Back in the old days, when handing someone a DB serial cable when they asked for a DE serial cable would get you killed, KVM switchers were a thing. These devices were simple boxes with a few VGA ports, a few PS/2 ports, and a button or dial that allowed your input (keyboard and mouse) and output (video) to be used with multiple computers. Early KVMs were really just a big ‘ol rotary switch with far, far too many poles. Do you remember that PS/2 wasn’t able to be hot plugged? The designers of these KVMs never knew that.
Today, KVM switchers are a bit more complicated than a simple rotary switch. We’re not dealing with VGA anymore — we have HDMI muxes. We’re also not dealing with PS/2 anymore, and USB requires a bit of microelectronics to switch from one computer to another. For one of his many Hackaday Prize entries, [KC Lee] is designing a low-cost HDMI switch and USB mux. It works, it’s cheap, and if you need to switch a keyboard, mouse, and monitor between boxes, it’s exactly what you need.
First off, the HDMI switching. Designing a switch for HDMI would usually take some obscure parts, intricate routing, and a lot of prototyping time. [KC] found a way around this: just hack up a $5 HDMI switch. This cheap HDMI switch is as simple as it gets, with an HDMI mux doing the heavy lifting and an 8-pin microcontroller to handle the buttons and a selector LED.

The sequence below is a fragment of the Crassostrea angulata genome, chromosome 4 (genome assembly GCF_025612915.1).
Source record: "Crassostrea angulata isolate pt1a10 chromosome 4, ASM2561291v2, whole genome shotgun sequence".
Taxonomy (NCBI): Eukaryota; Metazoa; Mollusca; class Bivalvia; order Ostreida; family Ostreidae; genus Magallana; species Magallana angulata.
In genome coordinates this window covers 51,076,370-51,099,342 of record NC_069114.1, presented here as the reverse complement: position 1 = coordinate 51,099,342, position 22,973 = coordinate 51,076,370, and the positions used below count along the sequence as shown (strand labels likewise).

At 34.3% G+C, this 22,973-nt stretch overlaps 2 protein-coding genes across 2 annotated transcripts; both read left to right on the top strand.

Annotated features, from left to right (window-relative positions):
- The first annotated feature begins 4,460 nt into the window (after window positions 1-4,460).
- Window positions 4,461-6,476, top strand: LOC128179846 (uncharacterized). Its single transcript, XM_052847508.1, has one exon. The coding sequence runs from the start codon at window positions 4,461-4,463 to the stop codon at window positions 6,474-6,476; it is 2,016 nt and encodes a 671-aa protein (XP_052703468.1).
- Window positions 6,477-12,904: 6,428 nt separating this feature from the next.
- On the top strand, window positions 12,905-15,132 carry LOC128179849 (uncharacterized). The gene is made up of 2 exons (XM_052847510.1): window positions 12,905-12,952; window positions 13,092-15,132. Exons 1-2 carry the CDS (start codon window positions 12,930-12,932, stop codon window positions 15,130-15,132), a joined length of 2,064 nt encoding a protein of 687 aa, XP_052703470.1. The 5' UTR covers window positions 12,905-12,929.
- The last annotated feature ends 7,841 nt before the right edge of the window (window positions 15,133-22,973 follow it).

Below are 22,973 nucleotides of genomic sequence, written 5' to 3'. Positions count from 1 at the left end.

For the USB, there are a few more design choices. For USB 1.x switching, [KC] figures he can get away with a 74HC4052 dual 4:1 analog mux. Yes, he’s doing digital with analog chips, the heathen. There are drawbacks to this: everything could break, and it’s only USB 1.x, anyway. For a USB 2.0 KVM, there are a few more professional options. The OnSemi NCN9252 is a proper USB 2.0 mux, and in the current design.
You might think that our community would always strive to be at the cutting edge of computing and use only the latest and fastest hardware, except for the steady stream of retrocomputing projects that appear. These minimalist platforms hark back to the first and second generation of accessible microcomputers, often with text displays if they have a display at all, and a simple keyboard interface to a language interpreter.